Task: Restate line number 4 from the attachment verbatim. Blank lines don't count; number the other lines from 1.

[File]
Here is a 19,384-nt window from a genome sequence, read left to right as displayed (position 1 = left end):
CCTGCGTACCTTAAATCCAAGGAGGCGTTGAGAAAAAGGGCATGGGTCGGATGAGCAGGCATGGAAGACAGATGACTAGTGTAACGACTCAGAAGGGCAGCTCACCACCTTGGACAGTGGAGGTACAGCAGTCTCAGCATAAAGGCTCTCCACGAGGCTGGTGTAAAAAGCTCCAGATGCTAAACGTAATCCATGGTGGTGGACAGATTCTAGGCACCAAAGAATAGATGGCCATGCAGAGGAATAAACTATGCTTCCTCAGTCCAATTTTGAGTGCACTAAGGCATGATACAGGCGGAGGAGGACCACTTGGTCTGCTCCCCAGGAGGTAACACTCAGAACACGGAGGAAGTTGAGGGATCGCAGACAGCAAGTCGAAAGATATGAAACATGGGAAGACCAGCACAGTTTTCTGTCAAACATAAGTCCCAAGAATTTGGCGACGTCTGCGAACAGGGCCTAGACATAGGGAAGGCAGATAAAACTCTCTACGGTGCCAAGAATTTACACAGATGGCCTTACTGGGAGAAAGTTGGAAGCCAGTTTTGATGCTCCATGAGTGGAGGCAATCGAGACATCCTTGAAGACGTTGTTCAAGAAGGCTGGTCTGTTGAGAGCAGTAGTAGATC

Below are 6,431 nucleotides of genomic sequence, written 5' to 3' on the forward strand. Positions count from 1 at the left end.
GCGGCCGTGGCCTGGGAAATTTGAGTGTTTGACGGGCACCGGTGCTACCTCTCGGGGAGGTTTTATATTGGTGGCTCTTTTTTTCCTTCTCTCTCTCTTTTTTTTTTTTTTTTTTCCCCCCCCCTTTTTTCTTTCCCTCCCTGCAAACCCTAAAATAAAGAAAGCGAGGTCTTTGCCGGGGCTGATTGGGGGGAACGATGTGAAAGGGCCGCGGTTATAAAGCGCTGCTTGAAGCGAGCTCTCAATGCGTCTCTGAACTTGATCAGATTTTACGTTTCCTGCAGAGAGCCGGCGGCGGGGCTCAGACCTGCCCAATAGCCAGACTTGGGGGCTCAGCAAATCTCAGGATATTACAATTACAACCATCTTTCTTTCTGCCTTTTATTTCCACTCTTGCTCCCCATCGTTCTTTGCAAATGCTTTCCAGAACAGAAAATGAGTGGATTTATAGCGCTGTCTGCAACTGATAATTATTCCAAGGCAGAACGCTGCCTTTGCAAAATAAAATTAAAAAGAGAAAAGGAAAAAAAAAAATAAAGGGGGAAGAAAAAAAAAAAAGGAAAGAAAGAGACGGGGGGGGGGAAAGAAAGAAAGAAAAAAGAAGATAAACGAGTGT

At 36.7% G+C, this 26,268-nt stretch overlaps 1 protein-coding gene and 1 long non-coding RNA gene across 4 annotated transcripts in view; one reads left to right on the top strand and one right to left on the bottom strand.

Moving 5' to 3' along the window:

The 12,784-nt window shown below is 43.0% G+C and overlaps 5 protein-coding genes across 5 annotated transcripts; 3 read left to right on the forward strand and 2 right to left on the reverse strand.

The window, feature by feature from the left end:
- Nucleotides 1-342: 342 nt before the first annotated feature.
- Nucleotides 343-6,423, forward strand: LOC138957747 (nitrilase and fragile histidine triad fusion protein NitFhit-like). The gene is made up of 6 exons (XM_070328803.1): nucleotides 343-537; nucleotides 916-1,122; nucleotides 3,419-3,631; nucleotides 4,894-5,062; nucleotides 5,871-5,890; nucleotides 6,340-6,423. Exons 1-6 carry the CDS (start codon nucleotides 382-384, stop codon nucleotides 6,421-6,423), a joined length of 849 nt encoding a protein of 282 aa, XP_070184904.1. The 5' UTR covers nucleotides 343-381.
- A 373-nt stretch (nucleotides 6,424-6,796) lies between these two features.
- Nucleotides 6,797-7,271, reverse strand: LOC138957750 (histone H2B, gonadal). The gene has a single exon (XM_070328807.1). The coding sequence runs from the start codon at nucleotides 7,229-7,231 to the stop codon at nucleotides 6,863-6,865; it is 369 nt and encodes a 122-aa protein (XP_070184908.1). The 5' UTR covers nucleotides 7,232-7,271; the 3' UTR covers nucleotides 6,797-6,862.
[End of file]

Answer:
GCGGCCGTGGCCTGGGAAATTTGAGTGTTTGACGGGCACCGGTGCTACCTCTCGGGGAGGTTTTATATTGGTGGCTCTTTTTTTCCTTCTCTCTCTCTTTTTTTTTTTTTTTTTTCCCCCCCCCTTTTTTCTTTCCCTCCCTGCAAACCCTAAAATAAAGAAAGCGAGGTCTTTGCCGGGGCTGATTGGGGGGAACGATGTGAAAGGGCCGCGGTTATAAAGCGCTGCTTGAAGCGAGCTCTCAATGCGTCTCTGAACTTGATCAGATTTTACGTTTCCTGCAGAGAGCCGGCGGCGGGGCTCAGACCTGCCCAATAGCCAGACTTGGGGGCTCAGCAAATCTCAGGATATTACAATTACAACCATCTTTCTTTCTGCCTTTTATTTCCACTCTTGCTCCCCATCGTTCTTTGCAAATGCTTTCCAGAACAGAAAATGAGTGGATTTATAGCGCTGTCTGCAACTGATAATTATTCCAAGGCAGAACGCTGCCTTTGCAAAATAAAATTAAAAAGAGAAAAGGAAAAAAAAAAATAAAGGGGGAAGAAAAAAAAAAAAGGAAAGAAAGAGACGGGGGGGGGGAAAGAAAGAAAGAAAAAAGAAGATAAACGAGTGT